Profile in Persecution: Ahmed Jaber Radhi

Ahmed Jaber Radhi is a 24-year-old Bahraini citizen from Jidhafs who used to work as a restaurant accountant before his arrest in August 2018. Wrongfully accused of engaging in terrorist activity despite presenting exculpatory evidence, Ahmed was convicted and sent to Jau Prison to carry out his sentence. There, he contracted COVID-19 as a result of the prison’s inability to contain the outbreak of the virus.

On 8 August 2018, at dawn, riot police and officers in civilian clothing broke into Ahmed’s family house. The officers confiscated Ahmed’s phone and seized the phones of his sister and father before arresting him without stating any reason for his arrest nor presenting an arrest warrant. Soon after his arrest, Ahmed was allowed to call his uncle very briefly to inform him that he was at the Criminal Investigations Directorate (CID). After that call, Ahmed’s family did not receive news of him and could not contact him for three weeks.

During those three weeks, CID officers interrogated Ahmed without his lawyer at various locations that he could not recall. The officers tortured, beat, and mistreated him during the interrogation period in an attempt to extract confessions to the charges made against him, but Ahmed did not confess.

On 13 December 2018, Ahmed was convicted of 1) training in Iraq on the use of weapons and explosives in order to use them with the intention of committing terrorist crimes, and 2) receiving money from a group that undertakes terrorist activity in order to use it in conducting such activity and to spend it on the families of several prisoners in criminal cases. Despite presenting his passport in court to prove that he did not travel to Iraq, he was sentenced to 10 years in Jau Prison, was fined 100,000 Bahraini Dinars, and his nationality was revoked. However, it was later reinstated by royal pardon. The court judgement against Ahmed was upheld by both the Court of Appeals and the Court of Cassation on 28 May 2019 and 27 July 2020, respectively.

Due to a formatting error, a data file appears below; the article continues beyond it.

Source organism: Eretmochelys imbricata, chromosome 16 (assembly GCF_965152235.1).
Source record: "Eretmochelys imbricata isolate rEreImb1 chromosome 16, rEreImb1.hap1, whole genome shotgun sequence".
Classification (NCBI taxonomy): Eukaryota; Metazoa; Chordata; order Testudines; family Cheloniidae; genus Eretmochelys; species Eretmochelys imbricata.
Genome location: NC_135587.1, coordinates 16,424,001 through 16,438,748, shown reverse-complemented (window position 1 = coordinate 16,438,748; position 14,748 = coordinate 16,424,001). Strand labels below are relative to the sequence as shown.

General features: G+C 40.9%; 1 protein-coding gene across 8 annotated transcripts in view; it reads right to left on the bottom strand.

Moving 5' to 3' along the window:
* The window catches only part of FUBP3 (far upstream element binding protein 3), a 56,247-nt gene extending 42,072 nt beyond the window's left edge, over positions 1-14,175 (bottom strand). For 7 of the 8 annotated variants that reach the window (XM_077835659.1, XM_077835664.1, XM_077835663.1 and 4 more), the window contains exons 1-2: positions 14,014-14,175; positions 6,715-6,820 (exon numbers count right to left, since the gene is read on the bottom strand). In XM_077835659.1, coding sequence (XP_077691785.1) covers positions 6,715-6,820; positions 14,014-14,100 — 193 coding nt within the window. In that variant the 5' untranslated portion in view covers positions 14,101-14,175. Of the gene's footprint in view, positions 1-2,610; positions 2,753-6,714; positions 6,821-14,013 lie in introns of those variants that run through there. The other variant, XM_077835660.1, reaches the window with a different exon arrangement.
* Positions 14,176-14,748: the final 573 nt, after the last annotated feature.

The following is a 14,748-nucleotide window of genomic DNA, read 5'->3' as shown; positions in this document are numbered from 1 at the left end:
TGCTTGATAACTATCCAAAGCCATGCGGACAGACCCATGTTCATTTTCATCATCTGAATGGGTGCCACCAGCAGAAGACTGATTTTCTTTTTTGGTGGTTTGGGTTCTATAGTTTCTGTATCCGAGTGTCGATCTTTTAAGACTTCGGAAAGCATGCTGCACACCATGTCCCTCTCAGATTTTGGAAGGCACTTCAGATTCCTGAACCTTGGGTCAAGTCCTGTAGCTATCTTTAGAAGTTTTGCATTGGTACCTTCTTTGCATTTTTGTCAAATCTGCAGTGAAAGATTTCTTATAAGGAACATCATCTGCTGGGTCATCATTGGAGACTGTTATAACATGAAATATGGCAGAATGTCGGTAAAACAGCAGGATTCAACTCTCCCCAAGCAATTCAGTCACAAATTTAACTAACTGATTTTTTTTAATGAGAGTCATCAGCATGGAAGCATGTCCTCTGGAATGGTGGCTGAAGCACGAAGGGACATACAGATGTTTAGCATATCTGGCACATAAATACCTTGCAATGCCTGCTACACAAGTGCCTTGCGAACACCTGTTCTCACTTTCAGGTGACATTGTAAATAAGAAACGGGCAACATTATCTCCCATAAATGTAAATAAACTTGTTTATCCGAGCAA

Since the start of the COVID-19 pandemic and especially since the virus outbreak in Jau Prison, visits to the prison have been suspended and replaced by irregular and short video calls with family members. On 27 March 2021, Ahmed’s family found out, through the Ministry of Health application, that he had tested positive for COVID-19. The next day, on 28 March 2021, Ahmed’s family received a call from the Health Ministry to inform them of their son’s infection with COVID-19 and inquired about the people whom he lives with and had contact with. The Health Ministry employee was unaware that Ahmed is a prisoner until the family clarified that he was an inmate at Jau Prison. Ahmed was able to call his family on 29 March 2021, and he sounded sick and tired.

He told them that after contracting the virus, he was moved from Building 20 to Building 18 of Jau Prison where he was held in a cell with five other inmates. A week later, on 5 April 2021, Ahmed was tested again for COVID-19 and his results were negative. On the same day, he called his family, and his voice sounded much better than the last call. During the time period that he was ill with COVID-19, Ahmed received minimal medical care and treatment, which mostly consisted of Paracetamol, he was locked inside his cell 24 hours a day, and he was not allowed to go out for fresh air. Moreover, before the outbreak inside the prison, inmates were not given any sanitary products or masks, and even now, they are only given masks when they have to leave their cell or the prison for a visit or a phone call.

Bahraini authorities’ treatment of Ahmed, from his arbitrary arrest without a warrant, to his denial of fair trial rights, torture,  ill-treatment, and denial of proper medical care and assistance, all constitute violations of Bahrain’s obligations under the Bahraini Constitution and under international treaties, namely the Convention against Torture and Other Cruel, Inhuman or Degrading Treatment or Punishment (CAT) and the International Covenant on Civil and Political Rights (ICCPR). ADHRB therefore urges authorities to drop his conviction made through an unfair trial and to grant Ahmed a retrial respecting international judicial and evidentiary standards, and to investigate claims of inhumane and ill-treatment in order to hold prison officials accountable. Finally, ADHRB calls upon Bahraini authorities to respect basic standards of hygiene and sanitation to make sure that Ahmed is no longer exposed on a daily basis to the risk of contracting COVID-19 again, among other illnesses, viruses and infections.